NGSS Disciplinary Core Ideas
NGSS Performance Expectations
NGSS Performance Expectations: 
NGSS Science and Engineering Practices
NGSS Crosscutting Concepts
NGSS Crosscutting Concepts: 

Standards - Grade 1

Investigation and Experimentation: 
4. Scientific progress is made by asking meaningful questions and conducting careful investigations. As a basis for understanding this concept and addressing the content in the other three strands, students should develop their own questions and perform investigations. Students will:
a. Draw pictures that portray some features of the thing being described.
b. Record observations and data with pictures, numbers, or written statements.
e. Make new observations when discrepancies exist between two descriptions of the same object or phenomenon.

Standards - Grade 2

Life Sciences: 
2. Plants and animals have predictable life cycles. As a basis for understanding this concept:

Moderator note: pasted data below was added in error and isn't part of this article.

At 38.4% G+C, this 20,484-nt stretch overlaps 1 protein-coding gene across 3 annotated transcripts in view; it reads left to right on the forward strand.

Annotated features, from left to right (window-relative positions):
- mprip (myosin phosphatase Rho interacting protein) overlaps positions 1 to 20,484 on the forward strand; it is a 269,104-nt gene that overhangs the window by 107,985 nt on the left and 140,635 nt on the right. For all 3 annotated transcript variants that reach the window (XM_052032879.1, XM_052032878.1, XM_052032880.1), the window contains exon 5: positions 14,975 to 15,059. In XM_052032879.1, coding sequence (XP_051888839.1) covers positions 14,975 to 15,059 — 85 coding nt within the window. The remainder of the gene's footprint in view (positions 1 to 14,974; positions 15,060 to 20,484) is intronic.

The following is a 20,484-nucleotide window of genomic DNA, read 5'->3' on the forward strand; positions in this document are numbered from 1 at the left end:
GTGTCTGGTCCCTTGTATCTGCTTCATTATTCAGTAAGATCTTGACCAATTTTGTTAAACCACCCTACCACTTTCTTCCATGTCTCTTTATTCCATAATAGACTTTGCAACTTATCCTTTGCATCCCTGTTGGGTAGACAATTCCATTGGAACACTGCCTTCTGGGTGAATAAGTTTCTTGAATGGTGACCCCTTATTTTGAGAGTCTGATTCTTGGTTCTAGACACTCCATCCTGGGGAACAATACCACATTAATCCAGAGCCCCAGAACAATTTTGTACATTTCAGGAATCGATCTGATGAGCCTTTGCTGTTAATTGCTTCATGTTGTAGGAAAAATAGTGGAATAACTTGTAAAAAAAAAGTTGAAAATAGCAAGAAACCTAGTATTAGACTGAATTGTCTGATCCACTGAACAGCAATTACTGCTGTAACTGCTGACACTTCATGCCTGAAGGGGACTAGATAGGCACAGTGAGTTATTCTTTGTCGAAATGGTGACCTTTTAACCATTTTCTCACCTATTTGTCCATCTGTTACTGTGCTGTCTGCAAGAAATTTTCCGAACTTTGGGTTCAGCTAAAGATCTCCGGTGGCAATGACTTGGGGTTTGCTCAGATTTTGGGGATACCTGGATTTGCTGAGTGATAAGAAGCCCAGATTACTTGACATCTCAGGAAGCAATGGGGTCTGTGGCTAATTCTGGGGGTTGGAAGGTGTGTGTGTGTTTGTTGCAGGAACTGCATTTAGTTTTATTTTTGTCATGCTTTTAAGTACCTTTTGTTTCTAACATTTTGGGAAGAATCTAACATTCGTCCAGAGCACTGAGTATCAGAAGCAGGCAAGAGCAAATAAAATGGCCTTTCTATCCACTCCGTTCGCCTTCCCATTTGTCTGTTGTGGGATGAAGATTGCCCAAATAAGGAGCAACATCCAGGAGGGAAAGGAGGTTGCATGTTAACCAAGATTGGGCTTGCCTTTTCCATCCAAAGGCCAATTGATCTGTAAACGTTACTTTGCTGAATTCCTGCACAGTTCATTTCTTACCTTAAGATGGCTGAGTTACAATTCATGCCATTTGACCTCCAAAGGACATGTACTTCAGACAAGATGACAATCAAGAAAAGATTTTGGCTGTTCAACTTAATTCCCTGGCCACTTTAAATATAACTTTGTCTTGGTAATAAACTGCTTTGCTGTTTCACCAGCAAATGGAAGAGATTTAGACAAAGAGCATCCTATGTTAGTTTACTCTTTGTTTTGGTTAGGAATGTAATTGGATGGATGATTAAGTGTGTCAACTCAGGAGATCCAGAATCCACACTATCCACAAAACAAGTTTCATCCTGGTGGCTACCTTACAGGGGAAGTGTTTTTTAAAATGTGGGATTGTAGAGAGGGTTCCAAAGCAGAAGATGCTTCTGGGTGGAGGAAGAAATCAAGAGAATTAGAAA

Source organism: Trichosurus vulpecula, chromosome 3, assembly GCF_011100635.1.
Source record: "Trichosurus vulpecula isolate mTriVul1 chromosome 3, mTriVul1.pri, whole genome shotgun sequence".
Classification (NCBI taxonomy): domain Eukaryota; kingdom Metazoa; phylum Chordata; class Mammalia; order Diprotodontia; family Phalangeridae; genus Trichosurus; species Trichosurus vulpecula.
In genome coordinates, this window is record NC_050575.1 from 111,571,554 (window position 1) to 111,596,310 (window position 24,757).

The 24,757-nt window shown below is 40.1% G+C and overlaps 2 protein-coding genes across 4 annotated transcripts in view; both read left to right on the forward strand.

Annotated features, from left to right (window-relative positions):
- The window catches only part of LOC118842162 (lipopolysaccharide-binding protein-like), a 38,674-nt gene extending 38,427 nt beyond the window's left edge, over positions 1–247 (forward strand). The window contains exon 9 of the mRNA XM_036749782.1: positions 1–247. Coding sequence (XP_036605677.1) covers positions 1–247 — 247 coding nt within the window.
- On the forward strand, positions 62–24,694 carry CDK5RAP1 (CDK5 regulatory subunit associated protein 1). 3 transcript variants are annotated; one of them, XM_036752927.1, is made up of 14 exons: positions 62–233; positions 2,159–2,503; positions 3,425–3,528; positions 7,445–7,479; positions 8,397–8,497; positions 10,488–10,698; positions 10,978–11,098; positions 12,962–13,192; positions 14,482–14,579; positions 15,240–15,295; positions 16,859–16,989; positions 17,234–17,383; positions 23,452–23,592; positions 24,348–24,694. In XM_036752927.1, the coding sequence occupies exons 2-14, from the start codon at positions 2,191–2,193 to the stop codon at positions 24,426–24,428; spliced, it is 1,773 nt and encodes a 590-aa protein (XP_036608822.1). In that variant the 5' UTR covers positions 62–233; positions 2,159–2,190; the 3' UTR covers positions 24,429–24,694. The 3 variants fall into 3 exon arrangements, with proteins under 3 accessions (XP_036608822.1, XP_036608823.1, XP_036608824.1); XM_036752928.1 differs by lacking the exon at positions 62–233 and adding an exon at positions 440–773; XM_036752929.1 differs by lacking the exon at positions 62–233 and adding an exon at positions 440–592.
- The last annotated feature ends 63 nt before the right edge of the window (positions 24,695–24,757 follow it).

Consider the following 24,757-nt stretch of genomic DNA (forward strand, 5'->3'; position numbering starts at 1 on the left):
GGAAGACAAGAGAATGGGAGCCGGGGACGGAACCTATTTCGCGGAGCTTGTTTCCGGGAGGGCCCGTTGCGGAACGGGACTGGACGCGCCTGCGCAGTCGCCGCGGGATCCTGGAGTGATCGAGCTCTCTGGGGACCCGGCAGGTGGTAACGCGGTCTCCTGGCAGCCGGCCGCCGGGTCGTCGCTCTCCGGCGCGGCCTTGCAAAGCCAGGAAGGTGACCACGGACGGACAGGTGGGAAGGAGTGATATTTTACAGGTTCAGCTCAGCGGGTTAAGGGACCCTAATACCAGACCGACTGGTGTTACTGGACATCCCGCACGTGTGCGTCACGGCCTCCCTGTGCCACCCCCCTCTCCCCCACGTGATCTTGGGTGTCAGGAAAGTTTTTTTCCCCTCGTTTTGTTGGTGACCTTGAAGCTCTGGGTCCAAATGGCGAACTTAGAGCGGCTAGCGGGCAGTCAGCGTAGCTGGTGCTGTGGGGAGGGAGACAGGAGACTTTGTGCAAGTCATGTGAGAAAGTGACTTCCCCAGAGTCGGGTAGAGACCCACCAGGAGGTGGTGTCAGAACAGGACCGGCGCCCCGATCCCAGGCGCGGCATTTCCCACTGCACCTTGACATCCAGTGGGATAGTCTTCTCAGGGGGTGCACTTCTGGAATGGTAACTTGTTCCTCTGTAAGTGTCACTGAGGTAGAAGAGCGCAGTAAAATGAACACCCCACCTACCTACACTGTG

c. Students know many characteristics of an organism are inherited from the parents. Some characteristics are caused or influenced by the environment.
d. Students know there is variation among individuals of one kind within a population.

Standards - Grade 3

Life Sciences: 
3. Adaptations in physical structure or behavior may improve an organism's chance for survival. As a basis for understanding this concept:
c. Students know living things cause changes in the environment in which they live: some of these changes are detrimental to the organism or other organisms, and some are beneficial.